Cottage Industries

The term Verlagssystem is German and in English is refered to as the putting out system. The industry mostly affected were spinning and weaving; entrepreneurs would bring flax or yarn to countryside families, mostly cottager men; the latter, their wives and children would spin the flax into yarn or weave the yarn into cloth, an occupation that would enable them to productively spend the winter hours when little work was to be done on the cottage.
The significance of the putting-out system lies in the fact that the traditional division of crafts production in the cities, agriculture on the countryside, was broken. Guilds of weavers, in the cities, were negatively affected, by a competition their privileges failed to suppress. The putting-out system affected specific regions, Osnabrück-Tecklenburg- Ravensberg in Westphalia, Lower Silesia, the Wupper Valley in the Duchy of Berg, the Württemberg slopes of the Black Forest.

The Black Forest region was home to another cottage (or farm) industry - the cuckoo clock production. Farmers and cottagers in the Black Forest had a lot of time, during the winter months, and plenty of wood at hands; metal clocks were expensive, so they produced clocks almost entirely made of wood, with their regional cuckoo trademark. The clocks gained great popularity and were sold all over Europe, and even beyond. The Erzgebirge cottagers and farmers produced wooden figures, the most famous being the nutcracker, of ballet fame. These cottager clockmakers produced on their own account; they were members of cooperatives which organized sales of the finished products.

In areas with steep valleys and with iron ore available, for instance along the creeks of the County of Mark, the Duchy of Berg, the Princebishopric of Liege, in the Black Forest region, in Thuringia and Saxony, watermill-powered metalworking industry emerged - forgeries where, often in family-size enterprizes, files, hammers, other tools, even anvils were produced. In cottage industries, the craft originally was to supplement the income from gardening and livestock keeping. These cottage-factories (Hammerwerke) had to be built where waterpower was available; the cottage-craftsman petitioned to the territorial lord for a permission to run his countryside forgery; in this industry the craft was the main revenue supplier, and some gardening and fishing supplemented the revenue. The industry was similar to craft production in the cities, inasmuch as the craftsman often was the owner of the forgery, but there are a number of cases were such forgeries were owned by noble families. The recorded history of some such cottage forgeries dates back to the 14th century; the 18th century saw a marked expansion of the number of cottage forgeries, as well as the transition of some from family-size enterprises to larger-scale manufactures.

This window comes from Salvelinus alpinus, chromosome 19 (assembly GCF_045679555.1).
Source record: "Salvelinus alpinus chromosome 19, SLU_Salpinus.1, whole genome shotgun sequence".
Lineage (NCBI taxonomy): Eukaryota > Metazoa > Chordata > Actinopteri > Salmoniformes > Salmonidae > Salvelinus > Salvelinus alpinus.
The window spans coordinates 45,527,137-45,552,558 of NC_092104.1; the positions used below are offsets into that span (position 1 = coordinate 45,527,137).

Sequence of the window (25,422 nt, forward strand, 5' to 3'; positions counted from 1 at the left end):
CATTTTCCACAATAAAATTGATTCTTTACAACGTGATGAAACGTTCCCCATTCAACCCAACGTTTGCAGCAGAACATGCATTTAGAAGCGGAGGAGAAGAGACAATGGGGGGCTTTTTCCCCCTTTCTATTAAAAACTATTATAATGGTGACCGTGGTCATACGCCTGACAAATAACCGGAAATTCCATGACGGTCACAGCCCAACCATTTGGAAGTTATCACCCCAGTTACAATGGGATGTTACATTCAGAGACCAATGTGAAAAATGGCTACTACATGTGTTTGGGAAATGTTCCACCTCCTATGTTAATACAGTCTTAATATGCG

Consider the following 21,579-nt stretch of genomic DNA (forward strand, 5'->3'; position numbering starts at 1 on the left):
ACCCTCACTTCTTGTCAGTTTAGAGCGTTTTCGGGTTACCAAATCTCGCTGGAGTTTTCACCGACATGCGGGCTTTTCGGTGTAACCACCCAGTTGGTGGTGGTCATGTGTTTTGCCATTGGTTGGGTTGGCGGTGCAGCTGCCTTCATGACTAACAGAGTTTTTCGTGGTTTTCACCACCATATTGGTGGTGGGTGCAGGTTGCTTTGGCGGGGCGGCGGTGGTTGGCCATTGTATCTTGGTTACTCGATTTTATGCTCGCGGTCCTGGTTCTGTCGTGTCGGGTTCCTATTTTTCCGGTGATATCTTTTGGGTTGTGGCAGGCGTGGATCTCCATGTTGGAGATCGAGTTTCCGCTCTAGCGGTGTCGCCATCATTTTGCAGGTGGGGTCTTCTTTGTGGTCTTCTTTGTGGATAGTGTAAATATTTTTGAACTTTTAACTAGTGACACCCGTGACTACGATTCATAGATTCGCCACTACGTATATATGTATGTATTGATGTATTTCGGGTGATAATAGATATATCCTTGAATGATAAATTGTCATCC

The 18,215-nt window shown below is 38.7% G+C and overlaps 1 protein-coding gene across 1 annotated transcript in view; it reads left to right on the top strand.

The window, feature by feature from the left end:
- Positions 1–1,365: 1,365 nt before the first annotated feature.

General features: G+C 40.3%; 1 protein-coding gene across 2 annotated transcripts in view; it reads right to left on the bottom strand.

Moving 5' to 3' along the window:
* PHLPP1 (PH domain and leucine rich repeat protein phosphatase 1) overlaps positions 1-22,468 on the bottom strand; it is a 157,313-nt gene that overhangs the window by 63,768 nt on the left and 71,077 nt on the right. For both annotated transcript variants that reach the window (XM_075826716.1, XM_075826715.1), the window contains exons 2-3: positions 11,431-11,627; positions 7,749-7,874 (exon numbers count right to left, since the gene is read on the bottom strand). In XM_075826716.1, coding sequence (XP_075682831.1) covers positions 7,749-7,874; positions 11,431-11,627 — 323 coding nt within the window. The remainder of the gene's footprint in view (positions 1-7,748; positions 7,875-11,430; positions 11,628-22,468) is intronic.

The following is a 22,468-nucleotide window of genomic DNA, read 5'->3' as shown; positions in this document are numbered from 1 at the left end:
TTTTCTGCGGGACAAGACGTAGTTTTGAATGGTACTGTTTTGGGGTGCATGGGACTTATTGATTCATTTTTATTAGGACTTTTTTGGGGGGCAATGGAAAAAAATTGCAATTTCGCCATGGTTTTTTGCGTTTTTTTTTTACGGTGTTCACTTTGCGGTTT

The History of the Black Forest Cuckoo Clock, from German World, from Cuckoo Clocks and More, from Cuckoo
The History of the Nutcracker, from Eurochristmas
REFERENCE Sheilagh C. Ogilvie, Proto-Industrialization in Germany, pp.118-126 in : S.C. Ogilvie and M. Cerman (ed.), European Proto-Industrialization, Cambridge : UP 1996
Wilhelm Treue, Wirtschaft, Gesellschaft und Technik vom 16. bis zum 18. Jahrhundert (Economy, Society and Technology from the 16th to the 18th Century), Vol.12 of Gebhardt, Handbuch der Deutschen Geschichte (Handbook of German History), München : dtv (1974) 1973

This page is part of World History at KMLA
First posted on September 20th 2003, last revised on November 14th 2004

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